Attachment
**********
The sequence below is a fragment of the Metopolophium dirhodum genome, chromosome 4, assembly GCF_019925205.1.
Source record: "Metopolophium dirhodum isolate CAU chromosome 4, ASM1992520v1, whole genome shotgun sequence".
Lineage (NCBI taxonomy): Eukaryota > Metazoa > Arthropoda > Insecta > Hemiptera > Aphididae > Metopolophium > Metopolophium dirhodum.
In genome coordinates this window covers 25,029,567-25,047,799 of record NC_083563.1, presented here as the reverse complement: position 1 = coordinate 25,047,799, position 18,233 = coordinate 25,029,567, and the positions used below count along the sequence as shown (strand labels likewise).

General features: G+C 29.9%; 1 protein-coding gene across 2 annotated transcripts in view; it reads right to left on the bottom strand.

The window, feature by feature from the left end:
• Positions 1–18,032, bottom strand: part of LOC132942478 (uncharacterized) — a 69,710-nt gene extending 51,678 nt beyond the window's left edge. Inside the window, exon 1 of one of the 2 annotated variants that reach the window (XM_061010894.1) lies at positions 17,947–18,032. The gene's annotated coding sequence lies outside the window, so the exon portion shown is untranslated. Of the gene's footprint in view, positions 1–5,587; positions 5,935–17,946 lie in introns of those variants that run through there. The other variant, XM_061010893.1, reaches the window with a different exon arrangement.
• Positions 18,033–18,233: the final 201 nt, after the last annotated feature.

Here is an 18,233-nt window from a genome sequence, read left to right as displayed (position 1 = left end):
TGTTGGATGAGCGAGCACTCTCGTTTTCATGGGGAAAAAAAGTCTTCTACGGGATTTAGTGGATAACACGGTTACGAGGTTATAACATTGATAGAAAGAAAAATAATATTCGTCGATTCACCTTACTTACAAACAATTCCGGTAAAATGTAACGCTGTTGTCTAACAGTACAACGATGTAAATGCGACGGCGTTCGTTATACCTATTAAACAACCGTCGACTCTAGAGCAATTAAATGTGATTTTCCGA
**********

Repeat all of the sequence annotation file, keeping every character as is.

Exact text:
The sequence below is a fragment of the Metopolophium dirhodum genome, chromosome 4, assembly GCF_019925205.1.
Source record: "Metopolophium dirhodum isolate CAU chromosome 4, ASM1992520v1, whole genome shotgun sequence".
Lineage (NCBI taxonomy): Eukaryota > Metazoa > Arthropoda > Insecta > Hemiptera > Aphididae > Metopolophium > Metopolophium dirhodum.
In genome coordinates this window covers 25,029,567-25,047,799 of record NC_083563.1, presented here as the reverse complement: position 1 = coordinate 25,047,799, position 18,233 = coordinate 25,029,567, and the positions used below count along the sequence as shown (strand labels likewise).

General features: G+C 29.9%; 1 protein-coding gene across 2 annotated transcripts in view; it reads right to left on the bottom strand.

The window, feature by feature from the left end:
• Positions 1–18,032, bottom strand: part of LOC132942478 (uncharacterized) — a 69,710-nt gene extending 51,678 nt beyond the window's left edge. Inside the window, exon 1 of one of the 2 annotated variants that reach the window (XM_061010894.1) lies at positions 17,947–18,032. The gene's annotated coding sequence lies outside the window, so the exon portion shown is untranslated. Of the gene's footprint in view, positions 1–5,587; positions 5,935–17,946 lie in introns of those variants that run through there. The other variant, XM_061010893.1, reaches the window with a different exon arrangement.
• Positions 18,033–18,233: the final 201 nt, after the last annotated feature.

Here is an 18,233-nt window from a genome sequence, read left to right as displayed (position 1 = left end):
TGTTGGATGAGCGAGCACTCTCGTTTTCATGGGGAAAAAAAGTCTTCTACGGGATTTAGTGGATAACACGGTTACGAGGTTATAACATTGATAGAAAGAAAAATAATATTCGTCGATTCACCTTACTTACAAACAATTCCGGTAAAATGTAACGCTGTTGTCTAACAGTACAACGATGTAAATGCGACGGCGTTCGTTATACCTATTAAACAACCGTCGACTCTAGAGCAATTAAATGTGATTTTCCGA